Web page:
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Who regulates social media?

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Social media platforms have repeatedly found themselves in the United States government’s crosshairs over the last few years, as it has been progressively revealed just how much power they really wield, and to what purposes they’ve chosen to wield it. But unlike, say, a firearm or drug manufacturer, there is no designated authority who says what these platforms can and can’t do. So who regulates them? You might say everyone and no one.

Now, it must be made clear at the outset that these companies are by no means “unregulated,” in that no legal business in this country is unregulated. For instance Facebook, certainly a social media company, received a record $5 billion fine last year for failure to comply with rules set by the FTC. But not because the company violated its social media regulations — there aren’t any.

Facebook and others are bound by the same rules that most companies must follow, such as generally agreed-upon definitions of fair business practices, truth in advertising, and so on. But industries like medicine, energy, alcohol, and automotive have additional rules, indeed entire agencies, specific to them; Not so social media companies.

I say “social media” rather than “tech” because the latter is much too broad a concept to have a single regulator. Although Google and Amazon (and Airbnb, and Uber, and so on) need new regulation as well, they may require a different specialist, like an algorithmic accountability office or online retail antitrust commission. (Inasmuch as tech companies act within regulated industries, such as Google in broadband, they are already regulated as such.)

Social media can roughly defined as platforms where people sign up to communicate and share messages and media, and that’s quite broad enough already without adding in things like ad marketplaces, competition quashing and other serious issues.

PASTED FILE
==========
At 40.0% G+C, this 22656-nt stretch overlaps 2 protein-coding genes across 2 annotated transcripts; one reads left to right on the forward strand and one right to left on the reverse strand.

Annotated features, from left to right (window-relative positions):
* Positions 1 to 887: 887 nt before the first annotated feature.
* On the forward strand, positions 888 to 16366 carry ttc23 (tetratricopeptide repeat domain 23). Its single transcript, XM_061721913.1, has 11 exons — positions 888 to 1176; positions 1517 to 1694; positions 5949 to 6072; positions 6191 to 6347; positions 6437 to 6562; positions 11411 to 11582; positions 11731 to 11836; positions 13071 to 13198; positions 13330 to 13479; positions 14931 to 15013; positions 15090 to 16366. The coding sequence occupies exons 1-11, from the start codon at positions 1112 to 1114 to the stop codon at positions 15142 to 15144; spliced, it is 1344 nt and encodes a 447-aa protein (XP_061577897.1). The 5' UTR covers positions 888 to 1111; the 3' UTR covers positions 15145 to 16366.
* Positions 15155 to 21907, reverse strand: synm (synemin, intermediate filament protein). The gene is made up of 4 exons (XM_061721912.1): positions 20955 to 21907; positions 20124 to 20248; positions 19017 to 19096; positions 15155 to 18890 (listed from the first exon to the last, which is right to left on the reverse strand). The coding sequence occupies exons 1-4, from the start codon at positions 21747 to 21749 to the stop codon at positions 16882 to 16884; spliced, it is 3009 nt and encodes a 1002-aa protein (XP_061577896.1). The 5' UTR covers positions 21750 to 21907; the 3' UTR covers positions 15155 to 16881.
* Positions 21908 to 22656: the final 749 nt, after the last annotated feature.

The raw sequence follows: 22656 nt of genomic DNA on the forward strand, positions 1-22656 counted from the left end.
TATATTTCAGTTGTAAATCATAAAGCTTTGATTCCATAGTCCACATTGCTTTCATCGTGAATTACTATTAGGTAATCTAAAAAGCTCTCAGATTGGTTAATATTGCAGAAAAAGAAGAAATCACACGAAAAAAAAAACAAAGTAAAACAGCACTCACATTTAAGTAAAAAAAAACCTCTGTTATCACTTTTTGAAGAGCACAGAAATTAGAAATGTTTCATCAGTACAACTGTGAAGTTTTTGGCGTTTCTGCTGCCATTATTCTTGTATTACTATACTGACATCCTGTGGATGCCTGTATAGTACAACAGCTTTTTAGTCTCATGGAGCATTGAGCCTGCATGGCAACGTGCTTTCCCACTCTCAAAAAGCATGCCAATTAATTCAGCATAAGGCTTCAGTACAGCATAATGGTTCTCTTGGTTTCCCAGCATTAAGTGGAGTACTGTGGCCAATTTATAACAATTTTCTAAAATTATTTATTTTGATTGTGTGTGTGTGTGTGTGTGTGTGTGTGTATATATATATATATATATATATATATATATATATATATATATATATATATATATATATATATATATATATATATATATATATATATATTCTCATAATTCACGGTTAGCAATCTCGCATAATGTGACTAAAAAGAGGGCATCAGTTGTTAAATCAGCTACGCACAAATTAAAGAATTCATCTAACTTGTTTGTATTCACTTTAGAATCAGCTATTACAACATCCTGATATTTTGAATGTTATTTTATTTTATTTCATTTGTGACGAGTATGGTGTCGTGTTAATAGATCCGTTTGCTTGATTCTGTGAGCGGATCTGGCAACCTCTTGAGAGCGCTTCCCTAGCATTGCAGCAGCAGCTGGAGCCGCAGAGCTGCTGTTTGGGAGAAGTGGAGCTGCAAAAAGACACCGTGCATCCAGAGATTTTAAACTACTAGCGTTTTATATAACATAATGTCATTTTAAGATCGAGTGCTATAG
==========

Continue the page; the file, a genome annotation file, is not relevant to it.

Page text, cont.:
Who, then, regulates these social media companies? For the purposes of the U.S., there are four main directions from which meaningful limitations or policing may emerge, but each one has serious limitations, and none was actually created for the task.

1. Federal regulators

Image Credits: Andrew Harrer/Bloomberg

The Federal Communications Commission and Federal Trade Commission are what people tend to think of when “social media” and “regulation” are used in a sentence together. But one is a specialist — not the right kind, unfortunately — and the other a generalist.

The FCC, unsurprisingly, is primarily concerned with communication, but due to the laws that created it and grant it authority, it has almost no authority over what is being communicated. The sabotage of net neutrality has complicated this somewhat, but even the faction of the Commission dedicated to the backwards stance adopted during this administration has not argued that the messages and media you post are subject to their authority. They have indeed called for regulation of social media and big tech — but are for the most part unwilling and unable to do so themselves.

The Commission’s mandate is explicitly the cultivation of a robust and equitable communications infrastructure, which these days primarily means fixed and mobile broadband (though increasingly satellite services as well). The applications and businesses that use that broadband, though they may be affected by the FCC’s decisions, are generally speaking none of the agency’s business, and it has repeatedly said so.

The only potentially relevant exception is the much-discussed Section 230 of the Communications Decency Act (an amendment to the sprawling Communications Act), which waives liability for companies when illegal content is posted to their platforms, as long as those companies make a “good faith” effort to remove it in accordance with the law.